What will the New Year bring?

Allow me to briefly pause to say Happy 2011 to all our readers.  May this new year be better than the last and might we all this coming year know, and heed, that which God deems fulfilling and productive.

2010 was a rough 12 months for many and we don’t need to list the litany of reasons why it was so.  Many are intimately familiar with those reasons.

The new year has begun much like the old sadly:

President Hosni Mubarak urged Egypt’s Christians and Muslims to unite and confront “terrorism” after a New Year’s day car bomb killed 21 people at a Coptic church in Alexandria, in the latest blow to the Middle East’s largest Christian community.

There was no immediate claim, but Al-Qaeda has threatened Christians everywhere, and called for punishment of Egypt’s Copts, over claims that two priests’ wives they say had converted to Islam were being held by the church against their will.

The health ministry’s Abderrahman Shahine said 21 people were killed and 43 wounded.

The car, which was parked outside the Al-Qiddissine (The Saints) church in the Sidi Bechr district of the Mediterranean port city, exploded at around half past midnight (2230 GMT Friday) as worshippers were leaving after a service.

A witness told private television channel On-TV he had seen a green Skoda pull up outside the church shortly after midnight. Two men got out and the explosion occurred almost immediately afterwards.

The attack was claimed by Al-Qaeda affiliate, the Islamic State of Iraq, which said its purpose was to force the release of the two women in Egypt.

“All Christian centres, organisations and institutions, leaders and followers, are legitimate targets for the mujahedeen (holy warriors) wherever they can reach them,” the group said.

“Let these idolaters, and at their forefront, the hallucinating tyrant of the Vatican, know that the killing sword will not be lifted from the necks of their followers until they declare their innocence from what the dog of the Egyptian Church is doing,” the ISI said.

It also demanded that the Christians “show to the mujahedeen their seriousness to pressure this belligerent church to release the captive women from the prisons of their monasteries.”

The BBC has posted relevant pictures to include some of Christians in the streets protesting the bombing and riot police being deployed to separate them from a nearby mosque where apparently some Christians took to throwing stones, clearly not satisfied with merely turning the other cheek.  Which brings us to a relevant question and the real reason for this post.

How should Christians react to radical Islam?  Or as one leftist preacher has snidely put it to me, ‘Since Brother Rick is so afraid of Muslims, my question is: “Rick what is your answer to the Muslim ‘problem’?”‘

I’ve thought hard about that for some time and believe the answer has multiple layers.

First, I think the West needs to quit playing politically correct games and seeing radical Islam as the threat that it is… this would include more vigorously confronting the so called moderate elements within this allegedly great relligion to do their own confronting with their radical brethren.  My problem however with this is that I’m of the belief that these moderates are simply cultural Muslims who aren’t quite as… committed and passionate… to their beliefs as the jihadists… which makes this confrontation less likely to take place… but which leads to my next thought which can’t really be expressed delicately.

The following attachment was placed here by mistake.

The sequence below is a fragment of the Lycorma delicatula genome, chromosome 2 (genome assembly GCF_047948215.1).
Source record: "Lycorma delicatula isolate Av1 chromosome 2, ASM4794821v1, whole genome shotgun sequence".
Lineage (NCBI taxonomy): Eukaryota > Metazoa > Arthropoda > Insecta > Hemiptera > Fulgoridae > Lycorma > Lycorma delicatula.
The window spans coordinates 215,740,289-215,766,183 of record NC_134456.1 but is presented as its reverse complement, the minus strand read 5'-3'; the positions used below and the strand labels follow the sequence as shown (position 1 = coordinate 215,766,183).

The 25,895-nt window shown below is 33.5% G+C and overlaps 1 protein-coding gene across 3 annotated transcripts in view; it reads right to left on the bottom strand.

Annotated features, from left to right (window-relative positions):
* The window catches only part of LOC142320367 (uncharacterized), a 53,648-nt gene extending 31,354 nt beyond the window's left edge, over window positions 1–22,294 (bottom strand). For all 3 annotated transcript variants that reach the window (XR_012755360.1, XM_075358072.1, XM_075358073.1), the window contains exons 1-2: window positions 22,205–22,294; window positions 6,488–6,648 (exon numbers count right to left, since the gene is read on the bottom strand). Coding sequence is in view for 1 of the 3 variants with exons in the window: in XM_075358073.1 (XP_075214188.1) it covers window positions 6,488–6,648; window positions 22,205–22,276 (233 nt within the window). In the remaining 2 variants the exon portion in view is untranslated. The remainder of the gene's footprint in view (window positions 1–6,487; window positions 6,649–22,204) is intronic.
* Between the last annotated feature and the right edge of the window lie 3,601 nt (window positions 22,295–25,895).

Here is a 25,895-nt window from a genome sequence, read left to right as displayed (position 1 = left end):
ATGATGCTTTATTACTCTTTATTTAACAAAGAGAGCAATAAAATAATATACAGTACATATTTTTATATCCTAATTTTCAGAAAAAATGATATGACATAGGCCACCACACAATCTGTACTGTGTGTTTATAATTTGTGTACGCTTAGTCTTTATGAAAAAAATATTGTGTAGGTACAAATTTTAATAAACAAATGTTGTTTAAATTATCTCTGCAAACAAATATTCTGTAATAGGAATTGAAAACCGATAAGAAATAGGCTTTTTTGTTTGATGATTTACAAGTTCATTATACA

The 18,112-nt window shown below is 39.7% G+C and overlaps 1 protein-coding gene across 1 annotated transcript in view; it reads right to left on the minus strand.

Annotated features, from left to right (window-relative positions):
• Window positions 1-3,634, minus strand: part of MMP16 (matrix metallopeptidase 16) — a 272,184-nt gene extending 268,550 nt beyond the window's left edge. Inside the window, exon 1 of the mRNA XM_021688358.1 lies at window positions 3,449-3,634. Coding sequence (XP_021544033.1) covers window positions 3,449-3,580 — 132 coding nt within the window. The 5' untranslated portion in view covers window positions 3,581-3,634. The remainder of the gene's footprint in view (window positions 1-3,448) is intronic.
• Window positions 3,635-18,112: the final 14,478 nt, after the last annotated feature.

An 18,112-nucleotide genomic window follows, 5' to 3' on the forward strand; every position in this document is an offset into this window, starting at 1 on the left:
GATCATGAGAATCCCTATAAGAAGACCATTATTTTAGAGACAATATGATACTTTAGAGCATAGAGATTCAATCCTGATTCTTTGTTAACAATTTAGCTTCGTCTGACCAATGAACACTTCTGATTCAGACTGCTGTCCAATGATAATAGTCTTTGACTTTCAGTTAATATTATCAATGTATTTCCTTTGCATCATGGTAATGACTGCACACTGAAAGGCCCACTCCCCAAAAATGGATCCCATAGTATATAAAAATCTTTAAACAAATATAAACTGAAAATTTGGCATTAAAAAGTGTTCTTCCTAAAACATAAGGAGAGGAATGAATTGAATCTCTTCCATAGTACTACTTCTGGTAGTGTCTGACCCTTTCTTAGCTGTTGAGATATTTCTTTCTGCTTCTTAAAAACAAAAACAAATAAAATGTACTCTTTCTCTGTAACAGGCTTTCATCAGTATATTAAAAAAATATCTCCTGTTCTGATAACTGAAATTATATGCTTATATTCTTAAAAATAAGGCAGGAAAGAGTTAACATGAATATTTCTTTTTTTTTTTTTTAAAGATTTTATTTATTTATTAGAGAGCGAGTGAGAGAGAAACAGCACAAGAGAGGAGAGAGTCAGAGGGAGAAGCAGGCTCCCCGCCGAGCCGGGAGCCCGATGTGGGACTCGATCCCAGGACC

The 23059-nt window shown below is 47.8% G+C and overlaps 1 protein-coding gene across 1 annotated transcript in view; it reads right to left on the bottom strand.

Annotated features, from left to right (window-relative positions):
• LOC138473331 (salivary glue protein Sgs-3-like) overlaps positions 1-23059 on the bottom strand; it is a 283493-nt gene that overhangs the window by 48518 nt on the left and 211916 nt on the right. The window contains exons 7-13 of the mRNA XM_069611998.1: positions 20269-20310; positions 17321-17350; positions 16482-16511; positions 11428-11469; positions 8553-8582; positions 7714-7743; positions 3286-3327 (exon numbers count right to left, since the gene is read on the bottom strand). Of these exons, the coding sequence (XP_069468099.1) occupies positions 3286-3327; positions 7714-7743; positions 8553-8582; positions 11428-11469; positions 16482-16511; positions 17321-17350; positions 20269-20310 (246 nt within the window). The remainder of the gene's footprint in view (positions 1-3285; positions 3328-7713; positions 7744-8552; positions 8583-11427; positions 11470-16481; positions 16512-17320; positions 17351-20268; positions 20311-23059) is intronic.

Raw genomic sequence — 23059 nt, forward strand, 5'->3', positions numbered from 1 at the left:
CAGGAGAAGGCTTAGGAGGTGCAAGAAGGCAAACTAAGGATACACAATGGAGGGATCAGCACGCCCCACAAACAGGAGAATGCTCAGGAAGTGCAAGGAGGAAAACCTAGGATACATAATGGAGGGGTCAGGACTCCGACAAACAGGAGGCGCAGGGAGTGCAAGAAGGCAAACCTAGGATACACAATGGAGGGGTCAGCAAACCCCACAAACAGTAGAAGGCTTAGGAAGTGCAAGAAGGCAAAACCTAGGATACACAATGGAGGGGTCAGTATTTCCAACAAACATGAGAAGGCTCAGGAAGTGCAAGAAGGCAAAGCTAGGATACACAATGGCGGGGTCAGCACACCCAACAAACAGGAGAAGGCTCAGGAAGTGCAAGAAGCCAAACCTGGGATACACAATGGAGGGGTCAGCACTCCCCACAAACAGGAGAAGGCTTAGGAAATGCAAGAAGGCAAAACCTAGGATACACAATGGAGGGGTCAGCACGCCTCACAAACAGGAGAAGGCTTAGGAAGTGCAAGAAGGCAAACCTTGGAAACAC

Christians need to better fulfill the great commission.  All Christians.  To include those who haven’t historically taken up this mission with any zeal and yes, here I include the denomination to which I find myself moving toward.  Of course, this mission too is dependent upon the committed and the passionate within the faith and frankly, there are too many within Christianity who are as marginal in their faith as those earlier referenced moderate Muslims and I’ll quickly acknowledge that too often, I count myself amongst them.

I am, as many readers know, quick to react angrily to those stories recounting yet another Islamist attack.  I’m quick to want to see these murderous thugs be brought to justice.  I’m so quick to want to pick up the sword and smite the offender.  And I’m as quick, and perhaps with sound reason, to look to Just War theology as the basis for these reactions.  It’s a constant inward struggle that comes largely from my belief in the veracity of the following scripture:

For our struggle is not against flesh and blood, but against the rulers, against the powers, against the world forces of this darkness, against the spiritual forces of wickedness in the heavenly places.

The bottom line is simple to state but far more complex to practice and effectively put in place.  Evil must be confronted.  To confront evil, it must first be identified and branded as such.  And as a Christian, I must not confront evil with evil.  And there is where the rubber meets the road, there is where the struggle becomes real, there is where, if I can add a bottom line to the bottom line, I need help.

And so I commit this year to be constantly seeking that help.  Sadly, because I know myself, I’ll need help in adhering to that commitment but I know from whence that help originates. 

May this post be a constant reminder to me, and perhaps you, to whom it is I should go.

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